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Book Review

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The War has Begun
Book One: Duty In the Cause of Liberty Series


Author: Charles E. Frye
Publisher: CreateSpace Independent Publishing
324 pages
RRP: £12.00
ISBN: 978 154307 374 4
Publication Date: 17 March 2017

What makes Charles E. Frye’s The War has Begun most significant is its foundational status in a four book series, Duty in the Cause of Liberty, a boots on the ground intimate portrait of America’s Revolutionary War. This Award Winning first volume is reviewed here because Book Two is on the way. Frye enters the mind of a direct ancestor, Isaac Frye, a husband and father tending a successful family farm in Wilton, New Hampshire. Isaac Frye’s experience of the Revolution begins with the message of Revere and Dawes on April 19, 1775 and will travel the tortuous route all the way to Independence. Some say that the revolution which swept up this rough hewn man of the earth and his family is a continuum. Never ending, to be laboured at by each generation. Others, that the quest for “a more perfect union” is an experiment that is over. For many, even now, this is a daily dialogue. Frye’s epic immerses the reader into the daily life of the Army of the Continental Congress’s battle to cease being a British colony and become some form of independent entity. Everyday life of the North American colonies’ war to be free has been treated many times but seldom as successfully as here drawing from the daily minds of those living the experience.

Frye relies on primary and secondary proven sources. Primary is an original document. Secondary is a digital copy or trustworthy photo transcription of a primary document judged with a rigorous protocol. Tertiary extrapolations are not used. The author is a respected geographer, cartographer and information scientist using his professional skills to accurize, not only descriptions of navigating terrain as it was then before freeways but also describing the weapons, tools, clothing and procedures of those who travelled that land and lived that life. But what of their minds? How do we know what drove them? Imposing our suppositions is far too easy. How could we outsiders know the thoughts of ordinary people in those times? Frye the author tells us. There are no elites in this narrative, they may be nearby or afar but never close enough to be on the receiving end of policy or military dictum, never on the marches through mud soaked bogs, writing reports in freezing tents, managing stench ridden hospital shelters or allocating soldiers into battle with three or less loads apiece. The existential detail is gruelling and fascinating.

And there’s more. No character is fictitious. Frye became a historical detective, searching out reports, proclamations, diaries, the Frye family oral history - and letters. Many letters. He reconstructs a chain of old letters, some of which hadn’t seen the light of day in two centuries. With this literature he enters the minds of Isaac Frye and his family. It is not hagiography when the proclamation of the Declaration of Independence is read and Isaac Frye and those with him are struck with an awe of realization: Liberty, a motivating word that occurs repeatedly, is the distillate. The ramifications of independence are still vague. Will every colony be a sovereign country? Will the southern colonies be a separate country from the northern colonies? The fractious future of the union to be, is foretold before the union is even born.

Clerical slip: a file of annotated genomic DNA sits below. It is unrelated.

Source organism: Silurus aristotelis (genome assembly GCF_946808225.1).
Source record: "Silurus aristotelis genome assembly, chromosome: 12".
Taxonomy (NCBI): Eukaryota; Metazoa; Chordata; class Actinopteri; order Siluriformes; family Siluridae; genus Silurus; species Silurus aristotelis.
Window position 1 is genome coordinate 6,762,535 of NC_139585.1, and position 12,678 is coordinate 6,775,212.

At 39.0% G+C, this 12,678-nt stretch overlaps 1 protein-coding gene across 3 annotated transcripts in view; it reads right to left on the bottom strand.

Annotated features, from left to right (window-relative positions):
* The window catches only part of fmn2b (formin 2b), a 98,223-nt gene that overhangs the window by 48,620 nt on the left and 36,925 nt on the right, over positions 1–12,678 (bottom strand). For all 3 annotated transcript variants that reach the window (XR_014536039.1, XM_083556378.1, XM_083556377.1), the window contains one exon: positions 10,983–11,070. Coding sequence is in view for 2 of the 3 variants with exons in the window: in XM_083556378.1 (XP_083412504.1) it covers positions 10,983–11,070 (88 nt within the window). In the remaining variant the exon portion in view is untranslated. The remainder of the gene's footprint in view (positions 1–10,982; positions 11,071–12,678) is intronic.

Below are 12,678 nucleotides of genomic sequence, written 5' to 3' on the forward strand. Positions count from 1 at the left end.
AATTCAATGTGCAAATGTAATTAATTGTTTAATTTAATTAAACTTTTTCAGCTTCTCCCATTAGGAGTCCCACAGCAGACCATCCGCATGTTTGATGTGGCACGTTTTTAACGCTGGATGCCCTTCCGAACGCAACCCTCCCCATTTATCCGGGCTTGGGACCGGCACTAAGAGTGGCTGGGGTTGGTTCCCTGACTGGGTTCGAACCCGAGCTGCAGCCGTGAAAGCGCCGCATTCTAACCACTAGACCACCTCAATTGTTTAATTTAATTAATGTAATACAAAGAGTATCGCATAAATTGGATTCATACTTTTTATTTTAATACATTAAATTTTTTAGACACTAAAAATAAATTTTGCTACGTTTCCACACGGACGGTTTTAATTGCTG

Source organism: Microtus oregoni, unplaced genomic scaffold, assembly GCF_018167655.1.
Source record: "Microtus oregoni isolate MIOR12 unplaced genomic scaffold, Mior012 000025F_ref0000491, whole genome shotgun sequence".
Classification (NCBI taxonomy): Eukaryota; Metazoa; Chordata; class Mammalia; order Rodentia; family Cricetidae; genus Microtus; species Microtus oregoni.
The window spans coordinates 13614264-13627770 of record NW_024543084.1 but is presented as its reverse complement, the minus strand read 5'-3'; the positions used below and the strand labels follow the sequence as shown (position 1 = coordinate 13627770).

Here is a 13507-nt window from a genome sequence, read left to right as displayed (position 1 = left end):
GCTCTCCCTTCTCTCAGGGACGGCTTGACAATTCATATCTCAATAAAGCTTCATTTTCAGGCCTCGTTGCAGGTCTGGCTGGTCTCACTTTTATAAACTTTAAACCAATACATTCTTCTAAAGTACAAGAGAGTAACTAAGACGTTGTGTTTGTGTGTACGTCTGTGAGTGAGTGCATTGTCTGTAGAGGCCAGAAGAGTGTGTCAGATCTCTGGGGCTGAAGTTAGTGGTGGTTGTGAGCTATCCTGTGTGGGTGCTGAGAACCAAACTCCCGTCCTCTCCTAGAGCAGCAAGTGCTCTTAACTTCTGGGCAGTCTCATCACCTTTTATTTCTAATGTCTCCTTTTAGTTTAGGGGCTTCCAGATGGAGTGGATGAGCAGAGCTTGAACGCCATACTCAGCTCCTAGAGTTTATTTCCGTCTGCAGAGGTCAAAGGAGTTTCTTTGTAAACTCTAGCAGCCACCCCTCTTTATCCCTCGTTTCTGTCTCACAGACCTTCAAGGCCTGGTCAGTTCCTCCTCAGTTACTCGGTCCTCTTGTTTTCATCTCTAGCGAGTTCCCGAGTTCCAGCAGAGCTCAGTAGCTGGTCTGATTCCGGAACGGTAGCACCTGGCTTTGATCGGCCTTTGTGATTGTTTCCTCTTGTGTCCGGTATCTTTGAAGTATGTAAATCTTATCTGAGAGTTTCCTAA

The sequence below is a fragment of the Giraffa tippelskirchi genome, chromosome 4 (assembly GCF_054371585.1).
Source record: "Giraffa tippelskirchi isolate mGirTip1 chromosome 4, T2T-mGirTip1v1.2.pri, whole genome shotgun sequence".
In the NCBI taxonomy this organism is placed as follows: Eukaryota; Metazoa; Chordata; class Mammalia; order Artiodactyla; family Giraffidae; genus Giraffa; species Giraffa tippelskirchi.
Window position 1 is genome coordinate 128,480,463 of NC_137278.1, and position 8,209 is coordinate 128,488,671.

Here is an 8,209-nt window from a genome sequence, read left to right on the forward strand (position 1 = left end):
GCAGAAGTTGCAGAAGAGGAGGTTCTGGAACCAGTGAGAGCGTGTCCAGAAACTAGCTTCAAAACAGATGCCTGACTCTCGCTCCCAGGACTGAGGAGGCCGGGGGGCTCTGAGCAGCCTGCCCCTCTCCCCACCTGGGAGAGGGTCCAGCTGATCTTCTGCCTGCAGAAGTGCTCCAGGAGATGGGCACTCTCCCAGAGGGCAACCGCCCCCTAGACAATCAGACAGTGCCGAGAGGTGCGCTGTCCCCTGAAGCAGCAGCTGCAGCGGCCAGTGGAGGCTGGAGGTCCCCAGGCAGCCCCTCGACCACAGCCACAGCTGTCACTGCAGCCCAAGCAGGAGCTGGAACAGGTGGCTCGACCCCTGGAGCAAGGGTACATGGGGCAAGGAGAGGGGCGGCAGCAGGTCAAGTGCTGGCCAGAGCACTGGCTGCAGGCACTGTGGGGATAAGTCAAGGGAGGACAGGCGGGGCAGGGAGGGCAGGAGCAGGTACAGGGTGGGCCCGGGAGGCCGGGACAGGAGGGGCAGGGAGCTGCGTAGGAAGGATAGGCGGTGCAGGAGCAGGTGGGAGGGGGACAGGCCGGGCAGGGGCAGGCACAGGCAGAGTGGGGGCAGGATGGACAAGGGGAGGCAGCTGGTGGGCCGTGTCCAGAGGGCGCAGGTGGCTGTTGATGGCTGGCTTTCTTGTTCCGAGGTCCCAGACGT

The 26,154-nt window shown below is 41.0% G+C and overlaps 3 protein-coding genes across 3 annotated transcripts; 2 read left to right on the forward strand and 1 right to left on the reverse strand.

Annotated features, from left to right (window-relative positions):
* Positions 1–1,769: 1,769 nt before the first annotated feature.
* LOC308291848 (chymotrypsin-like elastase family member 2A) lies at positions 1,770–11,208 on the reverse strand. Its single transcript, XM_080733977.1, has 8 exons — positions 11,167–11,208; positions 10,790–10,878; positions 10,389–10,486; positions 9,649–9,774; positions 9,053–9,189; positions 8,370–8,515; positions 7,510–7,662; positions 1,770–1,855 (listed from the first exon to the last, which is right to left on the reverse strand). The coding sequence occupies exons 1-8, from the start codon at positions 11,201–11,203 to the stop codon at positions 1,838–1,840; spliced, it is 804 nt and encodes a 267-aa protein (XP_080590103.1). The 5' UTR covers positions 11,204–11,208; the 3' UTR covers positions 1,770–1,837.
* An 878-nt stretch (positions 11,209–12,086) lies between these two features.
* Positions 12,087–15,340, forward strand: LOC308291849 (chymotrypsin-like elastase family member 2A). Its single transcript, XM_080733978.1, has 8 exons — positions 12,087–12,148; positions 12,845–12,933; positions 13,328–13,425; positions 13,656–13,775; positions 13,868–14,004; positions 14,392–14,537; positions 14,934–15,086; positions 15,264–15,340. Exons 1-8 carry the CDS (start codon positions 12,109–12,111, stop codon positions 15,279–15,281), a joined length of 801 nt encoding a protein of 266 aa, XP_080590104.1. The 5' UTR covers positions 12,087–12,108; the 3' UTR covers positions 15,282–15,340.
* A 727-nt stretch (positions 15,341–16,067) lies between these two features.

Realism is magnified by Frye’s dedication to writing in present tense. Dialogue is composed within the context of the supporting literature. Indeed it gives him the title of his book, The War has Begun. With much writing in their own words, Frye summons from Isaac, his wife and compatriots, dialogue always believable and existentially grounded. We forget that those centuries of letter writing were as astute, incisive and congruent as anything we produce in our day. Probably more so.

Love of family is as tangible as our own. The grief of death aches as if it was announced this morning. The bloodletting at the Battle of Bunker Hill and its ancillaries leaves a not surprising repulsion of the sights, sounds and smells.

The import of a book on the nation’s rise to independence (there is even talk of what this new nation will be called, Isaac’s wife suggests America) considered in the political situation of this present day when princelings and oligarchs are suggesting a reset and shredding of that archaic document the Constitution which followed the Declaration of Independence, is downright ironic. This is a book to be savoured. The author is to be cheered and showered with applause as we prepare to trek into the next chapter Honor and Valor: 2 (Duty in the Cause of Liberty). He is busy at work on Volumes 3 & 4 as we speak. May we see this entire saga sooner rather than later.


John Huff

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